Auto insurance rates commonly increase after an accident for one of a few reasons:
Surcharges triggered by an at-fault accident include the cost of the claim adjuster's time, fees related to the claims representatives, and the cost of parts and labor. These fees usually aren’t accounted for in your monthly premium, and thus increase if you utilize them. It helps to know when to forgo making a claim and settling out-of-pocket, especially if it's a minor accident.
Historical data show drivers who have been in a crash are more likely to get into another accident. These drivers present more risk — and potentially more expense — to insurance companies than do clients with clean records. An insurance company accounts for this added risk by increasing the cost of a car insurance policy for a "high-risk driver" involved in a collision.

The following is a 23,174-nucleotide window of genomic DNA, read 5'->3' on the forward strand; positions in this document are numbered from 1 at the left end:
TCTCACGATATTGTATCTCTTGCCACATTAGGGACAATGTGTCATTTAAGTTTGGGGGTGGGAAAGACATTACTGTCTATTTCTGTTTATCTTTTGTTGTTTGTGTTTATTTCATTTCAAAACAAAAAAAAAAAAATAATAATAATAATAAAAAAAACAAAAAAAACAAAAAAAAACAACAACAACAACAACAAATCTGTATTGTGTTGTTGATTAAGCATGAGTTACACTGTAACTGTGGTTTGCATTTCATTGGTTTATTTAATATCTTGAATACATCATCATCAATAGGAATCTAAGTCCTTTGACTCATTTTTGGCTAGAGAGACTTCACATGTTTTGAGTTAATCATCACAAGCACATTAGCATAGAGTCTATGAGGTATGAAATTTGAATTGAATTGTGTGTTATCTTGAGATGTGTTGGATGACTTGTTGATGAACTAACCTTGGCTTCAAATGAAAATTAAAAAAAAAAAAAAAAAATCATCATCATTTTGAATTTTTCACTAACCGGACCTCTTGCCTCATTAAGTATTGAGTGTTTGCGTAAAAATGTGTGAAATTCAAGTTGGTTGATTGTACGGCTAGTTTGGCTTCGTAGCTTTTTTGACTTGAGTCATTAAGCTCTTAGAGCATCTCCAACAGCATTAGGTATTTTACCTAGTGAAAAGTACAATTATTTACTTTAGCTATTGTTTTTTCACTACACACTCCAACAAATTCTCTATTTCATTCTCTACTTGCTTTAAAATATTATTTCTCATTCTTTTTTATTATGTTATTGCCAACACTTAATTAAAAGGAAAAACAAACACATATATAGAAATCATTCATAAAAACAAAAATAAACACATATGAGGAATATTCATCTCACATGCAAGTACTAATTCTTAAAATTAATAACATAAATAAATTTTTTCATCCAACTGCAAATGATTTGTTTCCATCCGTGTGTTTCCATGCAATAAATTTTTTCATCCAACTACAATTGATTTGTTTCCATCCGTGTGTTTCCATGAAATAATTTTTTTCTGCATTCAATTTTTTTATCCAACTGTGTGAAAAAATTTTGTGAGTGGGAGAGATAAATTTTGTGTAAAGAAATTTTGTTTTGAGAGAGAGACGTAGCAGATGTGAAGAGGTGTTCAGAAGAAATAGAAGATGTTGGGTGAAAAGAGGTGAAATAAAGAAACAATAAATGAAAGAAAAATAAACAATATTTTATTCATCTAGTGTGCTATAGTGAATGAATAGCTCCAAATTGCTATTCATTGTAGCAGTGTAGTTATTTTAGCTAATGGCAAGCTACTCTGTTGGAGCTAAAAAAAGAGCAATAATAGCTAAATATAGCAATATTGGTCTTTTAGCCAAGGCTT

While the timing may vary based on location and the circumstances surrounding the incident, most insurance companies will drop rates three to five years after the incident (assuming you've kept a clean driving record during that time). If the collision occurs long before your policy renewal date, this penalty period can stretch beyond the typical three-to-five-year window.
If the penalty period for an accident is set to expire in January but your policy ends in June, the accident will not be removed from your insurance bill until your policy renews — or you specifically ask. If you have an accident on your insurance record, keep track of the date and chargeable time. Your insurance company will not do this for you. This can help you avoid a longer-than-necessary surcharge period.